“You know what it’s like to wake up in the middle of the night with a vivid dream? And you know that if you don’t have a pencil and pad by the bed, it will be completely gone by the next morning. Sometimes it’s important to wake up and stop dreaming. When a really great dream shows up, grab it.”

For every article I’ve ever written, there’s at least ten more I left behind in the middle of the night thinking I would remember in the morning.

I have to beat myself in the head. I . Will. Not. Remember….Must. Write. Down.

It’s hard to wake up. And that’s the only thing worth remembering. It’s hard to wake up.

“I have always believed that technology should do the hard work - discovery, organization, communication - so users can do what makes them happiest: living and loving, not messing with annoying computers! That means making our products work together seamlessly.”

This is a deep question - who are you? If you have a mechanical hand, is that “you”?

Conversely, if you lose a hand, did you lose a part of you. Are you no longer a complete person? The complete you?

If an implant is put into your brain to access Google, does that effect who you view your self to be?

When books were invented, memory suffered. We no longer had to remember as much, because we can look things up.

Does that make our brains less human?

I bet memory has suffered with the rise of Google. Does this mean our consciousness has suffered?

When we created fire, we outsourced part of our digestion to this new invention. Did this make our stomachs less human?

With technology taking care of the basic tasks of our brain and body, it allows us to achieve things we couldn’t previously dream possible.

It allows us to learn and explore and to create past the current comfort zone.  It allows us to find the happiness, freedom, and well-being we deserve.

“Over time, our emerging high-usage products will likely generate significant new revenue streams for Google as well as for our partners, just as search does today.”

This is it. This is why Larry Page has re-oriented Google into Alphabet.

Don’t waste your most productive energies solving a problem that now only has incremental improvements.

Re-focus the best energies on solving harder and harder problems.

Always keeping the value of “how can I help a billion people” will keep Google from becoming a Borders bookstore (which went out of business after outsourcing all of their sales to Amazon).

How does this apply to the personal?

Instead of being a cog in the machine for some corporation, come up with ways to automate greater abundance.

Always understand that coming up with multiple ways to help people is ultimately the way to create the biggest impact.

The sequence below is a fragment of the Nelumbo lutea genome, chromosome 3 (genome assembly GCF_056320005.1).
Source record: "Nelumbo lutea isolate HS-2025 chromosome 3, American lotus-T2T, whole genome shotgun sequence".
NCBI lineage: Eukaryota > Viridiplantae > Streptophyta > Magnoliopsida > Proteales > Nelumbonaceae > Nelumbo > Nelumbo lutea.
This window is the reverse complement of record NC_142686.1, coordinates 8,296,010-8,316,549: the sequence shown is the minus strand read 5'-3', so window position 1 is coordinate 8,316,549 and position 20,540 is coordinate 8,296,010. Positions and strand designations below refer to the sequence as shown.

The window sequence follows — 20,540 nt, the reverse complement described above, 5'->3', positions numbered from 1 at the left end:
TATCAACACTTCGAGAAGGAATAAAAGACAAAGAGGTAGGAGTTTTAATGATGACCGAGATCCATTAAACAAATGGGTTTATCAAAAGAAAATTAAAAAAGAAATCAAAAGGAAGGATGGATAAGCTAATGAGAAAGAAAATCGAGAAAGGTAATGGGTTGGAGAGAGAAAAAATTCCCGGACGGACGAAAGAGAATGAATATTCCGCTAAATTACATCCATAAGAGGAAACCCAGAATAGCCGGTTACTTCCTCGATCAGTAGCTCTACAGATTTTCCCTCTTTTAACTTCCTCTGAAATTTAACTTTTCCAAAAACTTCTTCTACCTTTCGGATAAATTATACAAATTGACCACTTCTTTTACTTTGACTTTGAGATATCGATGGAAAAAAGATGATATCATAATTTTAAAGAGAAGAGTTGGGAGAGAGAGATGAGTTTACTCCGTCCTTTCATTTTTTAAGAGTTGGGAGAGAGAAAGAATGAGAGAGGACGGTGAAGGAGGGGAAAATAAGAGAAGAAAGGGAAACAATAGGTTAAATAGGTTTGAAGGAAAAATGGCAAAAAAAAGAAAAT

Impact then creates health, friendship, competence, abundance, and freedom.

Oh my god, this answer is too long. And believe it or not, I cut it in half.

If I can just wake up every day and remind myself of these quotes by Larry Page I know I will have a better life.

But this is also why he created Alphabet and put Google underneath it.

To save the world. To save me.

More From James

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TubeMogul’s Explosive Potential and Risk is Upon Us



➜ TUBE generates $0.97 in revenue for every $1 in expense, which is an operating loss and considerably below the sector average of $1.07.

➜ TUBE generates $275,000 in revenue per employee which is below the sector average of $346,000.

TUBE crushed earnings on August 10th, beating both revenue and EPS consensus estimates, handily.

The company provides self-serve software that allows advertisers to plan, buy and measure the effectiveness of video ads. The company website reads, “TubeMogul’s advertising solution is powered by the company’s unprecedented data platform that tracks billions of video streams every month from the Internet’s top publishers. This unique technology enables TubeMogul to help advertisers find consumers who want to watch their videos – and watch them longer.”

A report just like this one is available for any company for free on CMLviz.com. No e-mail. No login. Free. Forever. Period.

TUBE is innovating in an advertising space that is booming. Let us not forget that Google (GOOGL) reported in summer of 2015 that watch time for YouTube rose 60% in the second quarter and the video service had more viewers aged 18-49 on mobile alone than any U.S. cable network. So, video is a huge segment for advertising growth. The bearish thesis for TUBE surrounds competition from many firms, first and foremost, from Google (GOOGL), which has already taken a large client from TUBE.

TUBE’s revenue (TTM) has risen for more than five consecutive quarters. One year ago the firm reported $86 million in revenue. For the most recent year it reported $139 million, good for a 62% one-year rise.

But, TUBE only generates $0.97 in revenue for every $1 in expense, has negative net income (a loss) and negative free cash flow. The firm is spending on R&D, which is easily (and I believe, rightfully) spun as good news, and in fact the company is at all-time highs in R&D expense.

The average estimate for next quarter’s revenue of $47.8 million is above last quarter’s $45 million.

Technicals   |   Support: 11.39   |   Resistance: 14.52&nbsp &nbsp

Swing Death Cross Alert: The short-term 10 day MA is now below the 50 day MA.

TUBE’s -6.70% drop today has a material impact on its technical outlook.

TUBE has a one bull (lowest rated) technical rating because it’s trading below the 10-day (short-term), 50-day (medium-term) and 200-day (long-term) moving averages.

Here are the consensus estimates for next quarter. Note that last quarter’s actual result is included at the far right.

Let’s look at the core elements that drive the company’s fundamental rating.